In July the Energy Efficient and Smart Appliance Agreement of 2010 was forged by the appliance industry and by environmental groups, working together. These recommendations included new minimum efficiency standards, tax credits, and Energy Star incentives for smart appliances affecting six major categories of home appliances. Members of the coalition intended to pursue turning their agreement into standard and law. The adoption of the new standards is the first step in DOE's implementation of the recommendations.
For more on the agreement, including details of
its key features and a list of the appliance OEMs and environmental
associations involved, see:
“We appreciate that DOE has moved so quickly to adopt the agreed-upon standards,” said Andrew deLaski, executive director of the Appliance Standards Awareness Project (ASAP). “The consensus standards not only save consumers a huge amount of energy and money, they also save DOE the energy, time, and money that a contentious rulemaking process can require.”
“The appliance industry has a strong history in reaching agreement with a broad base of energy and water efficiency advocates, as well as consumer groups, to develop energy conservation standards for home appliances,” said Joseph McGuire, president of the Association of Home Appliance Manufacturers (AHAM). “The new minimum energy standards are a significant part of the agreement, as is the extension of the current super-efficient manufacturers’ tax credits, which we are urging Congress to act on, and a soon-to-be-submitted petition to Energy Star on smart appliances.”
According to the proposed rule, a typical new 20-cubic-foot refrigerator with the freezer on top would use about 390 kilowatt hours (kwh) per year, down from about 900 kwh/year in 1990 and about 1700 kwh/year in the early 1970s. On a national basis, the new standards would, over 30 years, save 4.5 quads of energy, or roughly enough to meet the total energy needs of one-fifth of all U.S. households for a year. Over the same period, the standards will save consumers about $18.5 billion.
DOE is scheduled to finalize the standards by the end of 2010 and they will take effect in 2014.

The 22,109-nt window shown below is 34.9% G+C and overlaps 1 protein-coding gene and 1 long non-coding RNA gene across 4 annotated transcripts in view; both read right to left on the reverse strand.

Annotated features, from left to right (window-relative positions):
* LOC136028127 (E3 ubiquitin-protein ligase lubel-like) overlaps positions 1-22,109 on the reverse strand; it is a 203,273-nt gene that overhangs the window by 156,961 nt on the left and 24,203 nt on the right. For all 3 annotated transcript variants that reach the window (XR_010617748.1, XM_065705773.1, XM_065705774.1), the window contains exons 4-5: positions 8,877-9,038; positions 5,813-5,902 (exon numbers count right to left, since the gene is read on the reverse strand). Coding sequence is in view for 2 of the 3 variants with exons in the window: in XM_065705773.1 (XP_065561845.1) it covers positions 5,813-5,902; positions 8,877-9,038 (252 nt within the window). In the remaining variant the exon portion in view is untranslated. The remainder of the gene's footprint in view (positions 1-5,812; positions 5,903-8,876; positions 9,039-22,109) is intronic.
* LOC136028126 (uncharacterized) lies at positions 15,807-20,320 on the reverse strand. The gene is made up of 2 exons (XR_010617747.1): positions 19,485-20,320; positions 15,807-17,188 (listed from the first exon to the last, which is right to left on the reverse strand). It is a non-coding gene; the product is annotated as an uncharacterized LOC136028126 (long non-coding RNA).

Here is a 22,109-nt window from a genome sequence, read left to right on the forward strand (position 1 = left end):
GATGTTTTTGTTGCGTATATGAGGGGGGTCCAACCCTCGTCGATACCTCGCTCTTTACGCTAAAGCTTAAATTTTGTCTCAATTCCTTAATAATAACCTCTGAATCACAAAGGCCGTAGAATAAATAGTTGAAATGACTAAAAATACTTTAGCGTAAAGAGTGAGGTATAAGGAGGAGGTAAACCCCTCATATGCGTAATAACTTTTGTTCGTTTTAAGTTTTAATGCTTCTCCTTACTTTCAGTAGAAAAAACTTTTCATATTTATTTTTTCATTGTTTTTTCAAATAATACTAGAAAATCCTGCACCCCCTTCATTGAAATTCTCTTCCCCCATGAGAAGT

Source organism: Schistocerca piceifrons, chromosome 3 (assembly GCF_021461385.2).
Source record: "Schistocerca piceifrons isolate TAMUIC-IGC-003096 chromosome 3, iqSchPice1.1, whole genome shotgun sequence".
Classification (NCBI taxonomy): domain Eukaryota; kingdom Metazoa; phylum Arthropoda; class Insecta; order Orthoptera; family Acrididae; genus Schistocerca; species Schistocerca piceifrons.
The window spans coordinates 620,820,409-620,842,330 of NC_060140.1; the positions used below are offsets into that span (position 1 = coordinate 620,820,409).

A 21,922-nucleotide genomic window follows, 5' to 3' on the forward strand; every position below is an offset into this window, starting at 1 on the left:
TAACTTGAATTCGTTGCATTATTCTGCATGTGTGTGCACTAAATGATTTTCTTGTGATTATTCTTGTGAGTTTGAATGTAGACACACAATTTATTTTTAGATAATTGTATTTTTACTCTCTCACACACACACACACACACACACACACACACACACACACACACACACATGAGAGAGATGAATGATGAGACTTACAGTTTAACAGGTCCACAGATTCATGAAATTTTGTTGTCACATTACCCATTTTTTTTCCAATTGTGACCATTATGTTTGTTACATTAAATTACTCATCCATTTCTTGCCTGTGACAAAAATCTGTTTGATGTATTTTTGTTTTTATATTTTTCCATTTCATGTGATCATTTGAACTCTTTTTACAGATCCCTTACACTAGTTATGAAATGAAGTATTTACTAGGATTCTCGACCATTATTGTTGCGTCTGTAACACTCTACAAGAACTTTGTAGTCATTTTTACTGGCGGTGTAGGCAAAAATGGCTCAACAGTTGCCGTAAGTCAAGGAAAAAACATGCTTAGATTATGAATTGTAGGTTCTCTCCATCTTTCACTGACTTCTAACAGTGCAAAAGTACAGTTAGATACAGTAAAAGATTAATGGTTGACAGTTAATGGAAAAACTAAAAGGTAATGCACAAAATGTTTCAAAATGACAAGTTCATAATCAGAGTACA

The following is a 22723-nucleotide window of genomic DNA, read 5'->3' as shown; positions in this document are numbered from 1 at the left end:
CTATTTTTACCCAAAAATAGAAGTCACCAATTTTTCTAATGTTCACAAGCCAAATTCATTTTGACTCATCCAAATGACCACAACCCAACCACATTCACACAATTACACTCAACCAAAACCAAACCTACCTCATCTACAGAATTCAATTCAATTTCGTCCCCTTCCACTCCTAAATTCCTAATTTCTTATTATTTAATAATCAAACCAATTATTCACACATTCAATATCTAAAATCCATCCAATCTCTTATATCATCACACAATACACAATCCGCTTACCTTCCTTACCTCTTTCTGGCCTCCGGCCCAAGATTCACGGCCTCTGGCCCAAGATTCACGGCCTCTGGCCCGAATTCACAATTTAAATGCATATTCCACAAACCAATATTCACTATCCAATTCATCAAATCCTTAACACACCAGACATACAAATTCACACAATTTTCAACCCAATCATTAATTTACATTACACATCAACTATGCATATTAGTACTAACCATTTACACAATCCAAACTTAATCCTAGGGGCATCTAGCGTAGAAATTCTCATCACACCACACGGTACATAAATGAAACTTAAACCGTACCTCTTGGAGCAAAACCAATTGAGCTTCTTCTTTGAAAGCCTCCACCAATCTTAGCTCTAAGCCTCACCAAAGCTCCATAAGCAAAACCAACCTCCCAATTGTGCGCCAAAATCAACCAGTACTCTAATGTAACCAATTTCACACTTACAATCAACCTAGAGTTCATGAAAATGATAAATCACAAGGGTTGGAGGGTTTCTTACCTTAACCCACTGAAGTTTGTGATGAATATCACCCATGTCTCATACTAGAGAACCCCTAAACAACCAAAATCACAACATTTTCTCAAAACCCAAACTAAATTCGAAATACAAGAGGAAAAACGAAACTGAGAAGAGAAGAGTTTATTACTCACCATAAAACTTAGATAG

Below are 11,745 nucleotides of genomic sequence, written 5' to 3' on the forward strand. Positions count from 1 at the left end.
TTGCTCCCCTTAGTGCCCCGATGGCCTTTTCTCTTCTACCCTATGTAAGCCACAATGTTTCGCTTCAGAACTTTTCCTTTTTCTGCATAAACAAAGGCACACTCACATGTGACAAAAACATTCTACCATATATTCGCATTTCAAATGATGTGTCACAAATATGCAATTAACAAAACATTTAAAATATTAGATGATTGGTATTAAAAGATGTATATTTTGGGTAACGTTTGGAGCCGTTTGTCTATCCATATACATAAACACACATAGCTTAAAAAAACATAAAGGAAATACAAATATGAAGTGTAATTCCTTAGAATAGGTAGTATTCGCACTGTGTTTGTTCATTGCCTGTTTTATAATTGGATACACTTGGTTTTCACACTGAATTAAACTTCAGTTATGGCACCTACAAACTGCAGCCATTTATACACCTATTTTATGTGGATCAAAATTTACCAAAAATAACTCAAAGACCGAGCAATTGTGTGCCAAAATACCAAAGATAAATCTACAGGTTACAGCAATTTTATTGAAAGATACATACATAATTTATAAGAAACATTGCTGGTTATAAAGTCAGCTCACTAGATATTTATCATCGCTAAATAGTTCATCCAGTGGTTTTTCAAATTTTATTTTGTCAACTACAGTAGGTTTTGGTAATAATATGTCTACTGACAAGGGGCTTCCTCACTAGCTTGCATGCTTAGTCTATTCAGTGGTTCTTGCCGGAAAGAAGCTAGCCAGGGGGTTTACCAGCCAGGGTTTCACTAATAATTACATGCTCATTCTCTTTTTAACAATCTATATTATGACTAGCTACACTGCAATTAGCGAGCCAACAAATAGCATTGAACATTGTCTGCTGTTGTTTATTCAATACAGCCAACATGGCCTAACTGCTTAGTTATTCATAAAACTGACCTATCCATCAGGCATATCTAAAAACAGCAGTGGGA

“This big step forward for refrigerator efficiency proves that the well of innovation leading to energy savings is very, very deep,” said David B. Goldstein, energy program director for the Natural Resource Defense Council and winner of a MacArthur Prize for his work on refrigerator efficiency. “These standards pave the way for manufacturer investments in a next generation of products that demonstrate ever-increasing energy and cost savings.”
Based on the July agreement, home appliance
manufacturers and efficiency, environmental, and consumer advocates
agreed to jointly pursue with Congress and the administration:
While DOE or Congress can act on the standards, the extension of the manufacturers’ tax credit for super-efficient appliances requires new legislation. EPA and DOE will consider the recommendation to jump-start the Smart Grid through incentives for the deployment of smart appliances through the Energy Star program. As part of the new refrigerator standards, icemaker energy consumption also will be reflected in product energy-use ratings, giving consumers a better way to gauge actual energy use when making a choice among refrigerators.
"Even though refrigerators have become much more energy efficient, they still account for about 10% of household electricity use," observed Alliance to Save Energy Vice President for Programs Jeffrey Harris. “With the new standards, consumers will not only save energy, they’ll also have a better picture of total energy use, because the ratings will include automatic ice makers.”
Several prior refrigerator standards, including those put in place in 1993 and 2001, are also the result of joint industry/advocate agreements.
“This kind of joint recommendation can expedite new standards,” said Steven Nadel, executive director of the American Council for an Energy-Efficient Economy. “By moving quickly to adopt the agreement, DOE encourages all parties who are willing to work in a collaborative way to agree on new standards.”
The following table shows the percent energy savings achieved by the proposed standards relative to current standards for select categories:
The text of the original agreement is on the AHAM web site at: www.aham.org/agreement.